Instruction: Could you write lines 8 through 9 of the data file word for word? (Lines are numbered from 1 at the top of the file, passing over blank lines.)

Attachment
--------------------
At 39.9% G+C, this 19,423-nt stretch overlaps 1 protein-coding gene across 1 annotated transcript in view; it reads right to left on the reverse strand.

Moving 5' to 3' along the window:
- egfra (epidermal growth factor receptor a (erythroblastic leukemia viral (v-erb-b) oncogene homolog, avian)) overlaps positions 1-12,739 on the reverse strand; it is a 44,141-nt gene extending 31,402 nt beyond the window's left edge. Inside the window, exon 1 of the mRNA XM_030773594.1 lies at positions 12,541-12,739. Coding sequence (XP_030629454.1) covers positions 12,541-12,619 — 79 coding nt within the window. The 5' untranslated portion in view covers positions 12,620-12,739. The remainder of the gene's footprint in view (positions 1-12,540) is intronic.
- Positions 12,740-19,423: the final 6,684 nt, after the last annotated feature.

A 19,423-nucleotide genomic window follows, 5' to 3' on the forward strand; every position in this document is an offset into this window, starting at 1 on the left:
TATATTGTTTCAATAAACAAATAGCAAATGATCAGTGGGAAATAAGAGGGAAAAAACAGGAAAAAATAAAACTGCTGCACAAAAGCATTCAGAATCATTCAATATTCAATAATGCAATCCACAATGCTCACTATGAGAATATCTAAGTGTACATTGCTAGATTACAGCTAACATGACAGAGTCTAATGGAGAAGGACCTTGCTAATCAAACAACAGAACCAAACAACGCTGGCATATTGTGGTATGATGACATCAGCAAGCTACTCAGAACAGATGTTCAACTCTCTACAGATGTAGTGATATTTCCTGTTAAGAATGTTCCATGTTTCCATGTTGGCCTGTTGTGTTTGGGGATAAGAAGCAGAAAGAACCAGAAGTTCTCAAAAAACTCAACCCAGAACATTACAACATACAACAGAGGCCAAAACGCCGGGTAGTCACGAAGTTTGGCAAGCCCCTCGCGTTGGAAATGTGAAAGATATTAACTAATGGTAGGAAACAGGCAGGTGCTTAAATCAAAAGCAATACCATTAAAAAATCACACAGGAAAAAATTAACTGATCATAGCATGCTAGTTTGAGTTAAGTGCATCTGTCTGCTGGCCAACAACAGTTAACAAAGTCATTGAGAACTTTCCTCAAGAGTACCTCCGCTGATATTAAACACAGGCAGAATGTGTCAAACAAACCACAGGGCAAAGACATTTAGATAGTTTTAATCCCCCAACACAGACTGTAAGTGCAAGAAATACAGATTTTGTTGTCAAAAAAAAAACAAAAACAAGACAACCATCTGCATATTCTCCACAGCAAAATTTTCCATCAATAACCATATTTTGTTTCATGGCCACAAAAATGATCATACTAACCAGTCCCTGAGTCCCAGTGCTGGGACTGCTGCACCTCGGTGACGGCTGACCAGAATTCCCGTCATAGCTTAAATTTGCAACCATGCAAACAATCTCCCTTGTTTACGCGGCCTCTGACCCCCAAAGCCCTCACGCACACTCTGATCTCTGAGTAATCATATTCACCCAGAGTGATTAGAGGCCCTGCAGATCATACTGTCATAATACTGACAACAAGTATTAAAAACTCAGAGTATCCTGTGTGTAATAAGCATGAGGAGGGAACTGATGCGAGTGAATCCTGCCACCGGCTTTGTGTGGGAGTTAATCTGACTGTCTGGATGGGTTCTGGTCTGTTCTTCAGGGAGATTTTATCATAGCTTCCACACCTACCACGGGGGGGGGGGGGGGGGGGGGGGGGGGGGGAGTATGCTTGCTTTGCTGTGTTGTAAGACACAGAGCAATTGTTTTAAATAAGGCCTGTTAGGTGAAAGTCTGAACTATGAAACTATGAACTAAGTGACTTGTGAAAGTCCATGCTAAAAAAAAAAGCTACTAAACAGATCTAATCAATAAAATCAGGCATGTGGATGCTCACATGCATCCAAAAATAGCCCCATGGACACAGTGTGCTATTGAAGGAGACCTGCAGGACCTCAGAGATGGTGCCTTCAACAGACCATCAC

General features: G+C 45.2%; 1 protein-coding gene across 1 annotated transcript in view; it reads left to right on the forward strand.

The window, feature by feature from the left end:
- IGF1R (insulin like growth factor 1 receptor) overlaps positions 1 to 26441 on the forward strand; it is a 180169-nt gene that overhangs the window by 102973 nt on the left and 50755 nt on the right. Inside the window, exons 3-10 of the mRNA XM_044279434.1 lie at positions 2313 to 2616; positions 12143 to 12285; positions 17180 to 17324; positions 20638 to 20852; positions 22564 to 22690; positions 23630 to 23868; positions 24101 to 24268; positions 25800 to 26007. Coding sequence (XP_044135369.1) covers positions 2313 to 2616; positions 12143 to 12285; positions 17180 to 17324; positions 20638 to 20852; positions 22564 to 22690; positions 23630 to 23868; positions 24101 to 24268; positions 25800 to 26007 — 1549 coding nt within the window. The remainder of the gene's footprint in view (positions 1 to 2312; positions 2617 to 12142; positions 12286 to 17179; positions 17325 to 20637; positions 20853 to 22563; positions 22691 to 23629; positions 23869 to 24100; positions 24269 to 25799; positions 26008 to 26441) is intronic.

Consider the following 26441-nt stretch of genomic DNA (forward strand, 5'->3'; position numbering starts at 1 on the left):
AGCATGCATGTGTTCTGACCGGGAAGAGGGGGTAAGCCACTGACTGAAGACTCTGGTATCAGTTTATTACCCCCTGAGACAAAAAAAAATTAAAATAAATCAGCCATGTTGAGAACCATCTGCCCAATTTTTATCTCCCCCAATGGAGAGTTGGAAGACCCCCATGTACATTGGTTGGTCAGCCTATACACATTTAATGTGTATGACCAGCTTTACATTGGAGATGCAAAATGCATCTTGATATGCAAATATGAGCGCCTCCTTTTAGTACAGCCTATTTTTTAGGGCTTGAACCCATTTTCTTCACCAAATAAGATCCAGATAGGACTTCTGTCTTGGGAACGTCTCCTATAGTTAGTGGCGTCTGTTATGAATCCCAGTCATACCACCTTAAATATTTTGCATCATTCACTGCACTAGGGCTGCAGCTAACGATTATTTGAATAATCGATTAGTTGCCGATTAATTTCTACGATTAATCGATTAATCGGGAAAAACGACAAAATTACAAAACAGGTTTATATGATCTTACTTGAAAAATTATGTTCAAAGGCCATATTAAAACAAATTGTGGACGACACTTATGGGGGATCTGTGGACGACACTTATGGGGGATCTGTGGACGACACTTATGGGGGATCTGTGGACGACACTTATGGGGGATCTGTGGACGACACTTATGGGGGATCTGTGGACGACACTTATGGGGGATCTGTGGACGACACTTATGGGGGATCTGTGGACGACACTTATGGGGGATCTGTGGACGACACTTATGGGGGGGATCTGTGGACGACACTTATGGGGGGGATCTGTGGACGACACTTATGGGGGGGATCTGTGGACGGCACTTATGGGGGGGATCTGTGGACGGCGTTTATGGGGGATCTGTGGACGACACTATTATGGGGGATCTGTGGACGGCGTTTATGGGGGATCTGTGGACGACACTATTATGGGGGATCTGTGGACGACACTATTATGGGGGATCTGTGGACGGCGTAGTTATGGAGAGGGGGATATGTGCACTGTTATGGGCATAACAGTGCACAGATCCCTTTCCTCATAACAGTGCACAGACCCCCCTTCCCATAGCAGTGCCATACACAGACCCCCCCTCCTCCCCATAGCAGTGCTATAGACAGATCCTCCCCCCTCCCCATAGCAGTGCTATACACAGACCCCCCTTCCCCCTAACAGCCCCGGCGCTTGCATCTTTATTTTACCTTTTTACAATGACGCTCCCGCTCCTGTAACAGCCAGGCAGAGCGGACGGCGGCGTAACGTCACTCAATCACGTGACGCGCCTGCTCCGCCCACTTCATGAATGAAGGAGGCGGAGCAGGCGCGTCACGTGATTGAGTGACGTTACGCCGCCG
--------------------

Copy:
The window, feature by feature from the left end:
- IGF1R (insulin like growth factor 1 receptor) overlaps positions 1 to 26441 on the forward strand; it is a 180169-nt gene that overhangs the window by 102973 nt on the left and 50755 nt on the right. Inside the window, exons 3-10 of the mRNA XM_044279434.1 lie at positions 2313 to 2616; positions 12143 to 12285; positions 17180 to 17324; positions 20638 to 20852; positions 22564 to 22690; positions 23630 to 23868; positions 24101 to 24268; positions 25800 to 26007. Coding sequence (XP_044135369.1) covers positions 2313 to 2616; positions 12143 to 12285; positions 17180 to 17324; positions 20638 to 20852; positions 22564 to 22690; positions 23630 to 23868; positions 24101 to 24268; positions 25800 to 26007 — 1549 coding nt within the window. The remainder of the gene's footprint in view (positions 1 to 2312; positions 2617 to 12142; positions 12286 to 17179; positions 17325 to 20637; positions 20853 to 22563; positions 22691 to 23629; positions 23869 to 24100; positions 24269 to 25799; positions 26008 to 26441) is intronic.